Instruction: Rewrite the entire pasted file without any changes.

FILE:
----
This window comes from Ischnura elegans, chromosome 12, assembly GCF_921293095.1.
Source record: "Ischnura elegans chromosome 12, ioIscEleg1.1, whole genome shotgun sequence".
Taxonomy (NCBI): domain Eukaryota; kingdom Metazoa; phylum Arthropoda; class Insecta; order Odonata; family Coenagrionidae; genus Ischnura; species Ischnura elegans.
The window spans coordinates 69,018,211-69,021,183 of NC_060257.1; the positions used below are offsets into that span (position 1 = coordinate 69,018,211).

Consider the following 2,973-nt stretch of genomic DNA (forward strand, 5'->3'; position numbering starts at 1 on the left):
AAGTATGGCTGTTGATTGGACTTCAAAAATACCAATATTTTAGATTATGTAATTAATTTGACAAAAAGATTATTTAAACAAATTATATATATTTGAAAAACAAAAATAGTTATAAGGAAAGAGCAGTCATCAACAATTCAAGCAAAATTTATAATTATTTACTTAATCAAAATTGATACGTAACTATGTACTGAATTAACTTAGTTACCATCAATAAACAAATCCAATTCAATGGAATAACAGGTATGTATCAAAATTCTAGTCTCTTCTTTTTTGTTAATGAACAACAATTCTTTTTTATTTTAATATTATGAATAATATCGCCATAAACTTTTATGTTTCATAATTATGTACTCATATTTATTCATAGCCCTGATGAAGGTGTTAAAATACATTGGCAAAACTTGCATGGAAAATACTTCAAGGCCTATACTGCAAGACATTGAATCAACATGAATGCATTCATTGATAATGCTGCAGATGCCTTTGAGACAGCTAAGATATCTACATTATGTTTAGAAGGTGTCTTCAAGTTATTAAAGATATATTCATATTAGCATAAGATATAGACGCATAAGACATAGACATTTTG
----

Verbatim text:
This window comes from Ischnura elegans, chromosome 12, assembly GCF_921293095.1.
Source record: "Ischnura elegans chromosome 12, ioIscEleg1.1, whole genome shotgun sequence".
Taxonomy (NCBI): domain Eukaryota; kingdom Metazoa; phylum Arthropoda; class Insecta; order Odonata; family Coenagrionidae; genus Ischnura; species Ischnura elegans.
The window spans coordinates 69,018,211-69,021,183 of NC_060257.1; the positions used below are offsets into that span (position 1 = coordinate 69,018,211).

Consider the following 2,973-nt stretch of genomic DNA (forward strand, 5'->3'; position numbering starts at 1 on the left):
AAGTATGGCTGTTGATTGGACTTCAAAAATACCAATATTTTAGATTATGTAATTAATTTGACAAAAAGATTATTTAAACAAATTATATATATTTGAAAAACAAAAATAGTTATAAGGAAAGAGCAGTCATCAACAATTCAAGCAAAATTTATAATTATTTACTTAATCAAAATTGATACGTAACTATGTACTGAATTAACTTAGTTACCATCAATAAACAAATCCAATTCAATGGAATAACAGGTATGTATCAAAATTCTAGTCTCTTCTTTTTTGTTAATGAACAACAATTCTTTTTTATTTTAATATTATGAATAATATCGCCATAAACTTTTATGTTTCATAATTATGTACTCATATTTATTCATAGCCCTGATGAAGGTGTTAAAATACATTGGCAAAACTTGCATGGAAAATACTTCAAGGCCTATACTGCAAGACATTGAATCAACATGAATGCATTCATTGATAATGCTGCAGATGCCTTTGAGACAGCTAAGATATCTACATTATGTTTAGAAGGTGTCTTCAAGTTATTAAAGATATATTCATATTAGCATAAGATATAGACGCATAAGACATAGACATTTTG